- AssemblyInfo.cs. This file contains metadata information about the assembly.
- WMAppManifest.xml. This file is a manifest file that includes specific metadata related to a Windows Phone Silverlight application, including specific features available only for Silverlight for Windows Phone.
Although we won't change any of the default metadata information, this is where you'll need to make changes if your application uses the phone functionality, such as GPS, camera, and push notifications.
Let’s start modifying the default template by adding a new file to the project. In the Solution Explorer window, right click on the project name (this should be the second node in the tree view) and select Add - > New Item. In the resulting dialog box, select to create a new Windows Phone Portrait Page, name the page PuzzlePage.xaml, and click Add to execute the command. This file will be your main game page, where all game logic takes place.
Now let’s add a new button to our initial page, MainPage.xaml, which should still be open in the IDE. The purpose of this button is to take a user from an initial launch menu page to the puzzle. You have many ways to create controls in Visual Studio. In this instance, we’ll create the button by entering its description directly into the XAML XML text. Look at the XML for MainPage.xaml, and you'll find the following comment:
<!--ContentPanel - place additional content here--><br> <Grid x:Name="ContentPanel" Grid.Row="1" Margin="12,0,12,0"></Grid>
To create the new button, place your cursor between the opening and closing Grid tags, and insert the following XML:
<Button Content="START!" BorderBrush="#f8f4df" Foreground="#f8f4df" <br> Name="StartButton" Grid.Row="1" <br> VerticalAlignment="Center" HorizontalAlignment="Center" <br> Click="StartButton_Click" />
Moving From One Page to the Other
Now we need to provide a way to navigate back and forth from the main page to the game page. The PhoneApplicationPage class provides methods and properties that let developers add page navigation to their application. This is accomplished by using the NavigationService property, which is similar—but not identical—to the NavigationService available in desktop Silverlight. Using the Navigation Service, you can call the Navigate method and pass the URI for the page that you want to navigate to. You can also use the GoBack method to navigate backward through the application’s page stack, which represents the page history of the application.
The hardware Back button also provides backward navigation within an application. By default, the hardware Back button automatically navigates back in the application. You can override this default behavior, but it's not recommended because end users will grow accustomed to using the Back button.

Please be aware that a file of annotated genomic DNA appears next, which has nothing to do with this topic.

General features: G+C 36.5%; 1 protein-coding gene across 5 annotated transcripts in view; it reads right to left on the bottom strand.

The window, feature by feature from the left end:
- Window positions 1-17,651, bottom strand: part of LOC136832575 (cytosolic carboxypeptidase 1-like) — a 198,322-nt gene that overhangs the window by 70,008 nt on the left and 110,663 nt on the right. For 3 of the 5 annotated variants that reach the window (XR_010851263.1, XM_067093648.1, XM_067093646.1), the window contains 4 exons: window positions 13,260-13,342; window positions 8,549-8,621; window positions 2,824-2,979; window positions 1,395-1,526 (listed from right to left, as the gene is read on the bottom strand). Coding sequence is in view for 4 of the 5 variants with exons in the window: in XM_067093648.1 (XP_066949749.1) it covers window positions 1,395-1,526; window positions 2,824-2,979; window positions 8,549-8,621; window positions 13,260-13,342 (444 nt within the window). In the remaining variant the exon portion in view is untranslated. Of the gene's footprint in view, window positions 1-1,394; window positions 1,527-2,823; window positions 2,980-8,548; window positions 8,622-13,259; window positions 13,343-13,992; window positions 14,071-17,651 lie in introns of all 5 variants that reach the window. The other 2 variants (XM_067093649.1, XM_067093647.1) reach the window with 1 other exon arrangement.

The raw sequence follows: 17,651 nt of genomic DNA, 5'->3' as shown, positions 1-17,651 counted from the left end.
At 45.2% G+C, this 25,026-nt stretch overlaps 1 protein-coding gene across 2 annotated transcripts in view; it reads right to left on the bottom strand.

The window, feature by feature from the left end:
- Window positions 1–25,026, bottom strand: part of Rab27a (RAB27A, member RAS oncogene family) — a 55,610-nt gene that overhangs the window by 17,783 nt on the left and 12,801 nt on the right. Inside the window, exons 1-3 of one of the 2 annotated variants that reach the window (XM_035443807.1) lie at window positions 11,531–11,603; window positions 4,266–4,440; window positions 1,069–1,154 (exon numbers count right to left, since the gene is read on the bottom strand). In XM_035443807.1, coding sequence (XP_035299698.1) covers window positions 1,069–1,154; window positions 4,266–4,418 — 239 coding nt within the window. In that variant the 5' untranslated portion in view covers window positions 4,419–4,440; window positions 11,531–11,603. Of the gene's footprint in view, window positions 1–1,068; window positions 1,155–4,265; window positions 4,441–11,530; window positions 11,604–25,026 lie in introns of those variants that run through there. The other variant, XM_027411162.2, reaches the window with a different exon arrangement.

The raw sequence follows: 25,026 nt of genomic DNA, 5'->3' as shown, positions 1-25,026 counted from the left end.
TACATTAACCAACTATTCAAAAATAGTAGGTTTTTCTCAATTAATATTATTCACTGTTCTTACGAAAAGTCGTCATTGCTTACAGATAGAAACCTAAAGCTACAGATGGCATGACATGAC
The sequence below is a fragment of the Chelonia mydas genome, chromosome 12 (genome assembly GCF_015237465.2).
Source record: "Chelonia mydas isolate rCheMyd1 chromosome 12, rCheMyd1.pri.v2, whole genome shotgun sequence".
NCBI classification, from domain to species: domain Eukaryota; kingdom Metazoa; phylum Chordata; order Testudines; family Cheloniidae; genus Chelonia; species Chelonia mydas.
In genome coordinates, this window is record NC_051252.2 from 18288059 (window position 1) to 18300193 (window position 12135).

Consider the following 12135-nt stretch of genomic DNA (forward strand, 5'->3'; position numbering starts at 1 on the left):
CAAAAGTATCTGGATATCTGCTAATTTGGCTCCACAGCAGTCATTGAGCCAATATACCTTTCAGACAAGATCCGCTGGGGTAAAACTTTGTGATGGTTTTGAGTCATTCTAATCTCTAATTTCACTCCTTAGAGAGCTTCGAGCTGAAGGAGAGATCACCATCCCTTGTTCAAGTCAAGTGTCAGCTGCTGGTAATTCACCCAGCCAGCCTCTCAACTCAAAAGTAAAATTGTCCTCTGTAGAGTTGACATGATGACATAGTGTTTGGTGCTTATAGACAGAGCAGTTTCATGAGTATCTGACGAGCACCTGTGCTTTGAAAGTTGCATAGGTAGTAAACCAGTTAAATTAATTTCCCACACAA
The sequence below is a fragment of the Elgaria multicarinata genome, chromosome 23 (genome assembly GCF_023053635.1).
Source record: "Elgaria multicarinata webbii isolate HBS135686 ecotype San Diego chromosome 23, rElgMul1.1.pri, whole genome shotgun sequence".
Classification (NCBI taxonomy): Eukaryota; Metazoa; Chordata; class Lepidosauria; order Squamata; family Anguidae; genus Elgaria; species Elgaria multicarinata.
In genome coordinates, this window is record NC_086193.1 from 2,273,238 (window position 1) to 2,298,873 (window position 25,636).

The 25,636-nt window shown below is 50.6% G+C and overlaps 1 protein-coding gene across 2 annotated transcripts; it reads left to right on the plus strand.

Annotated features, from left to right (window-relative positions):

Using the NavigationService is simple; call the Navigate method and pass as a parameter the URI of the page you wish to navigate to, as shown in the following code snippet (which is part of the Start button Click event handler). You can quickly access this event handler by simply double clicking the Start Button in the form design window for MainPage.xaml; this will open the code-behind file MainPage.xaml.cs, at the correct location for this event handler. Insert the following method call:
this.NavigationService.Navigate(new Uri("/PuzzlePage.xaml", UriKind.Relative));
If you compile and run your project at its current stage, your application will run in the Windows Phone Emulator. If you click on the Start button, the phone will navigate to the puzzle page (which is empty at this stage). Press the hardware Back button to navigate back to the main page. Press the hardware Back button once more and you'll exit the game.
All Windows Phone devices feature a Back button that takes a user to the previous screen. This button lets the user navigate back in a given application and even between applications. Unlike other phones, users can navigate from your application to other phone applications like the browser, maps, or their contact list and then press the Back button to seamlessly return to your application. This yields a much more consistent user experience across different applications, whether they are third-party applications or part of the phone's built-in application suite.
The primary mechanisms for navigation in Windows Phone 7 are the Back and Start (Windows flag) buttons, which are both required hardware buttons on the front of the phone. The Start button always returns the user to the Start screen; the Back button always traverses the back stack. By pressing Start, users can navigate and launch other applications.
Relaunching your application via the Back button causes an event to fire that you should use to "rehydrate" your application, bringing a user back to the exact state he saw when he left. If a user relaunches your application from its menu icon or Start Tile, after having left your application via Start, the convention is that you provide the user a new, fresh instance of your application at the default starting place.
Adding the Puzzle User Interface and Logic
The PuzzlePage we created is still empty. It's time to add UI elements and game logic to the page. When navigating to the PuzzlePage it displays an image that, when clicked, is broken down into eight different pieces, which are then rearranged on the board in random fashion. The goal of the game is to solve the puzzle by moving the different pieces into position, which Figure 4 shows.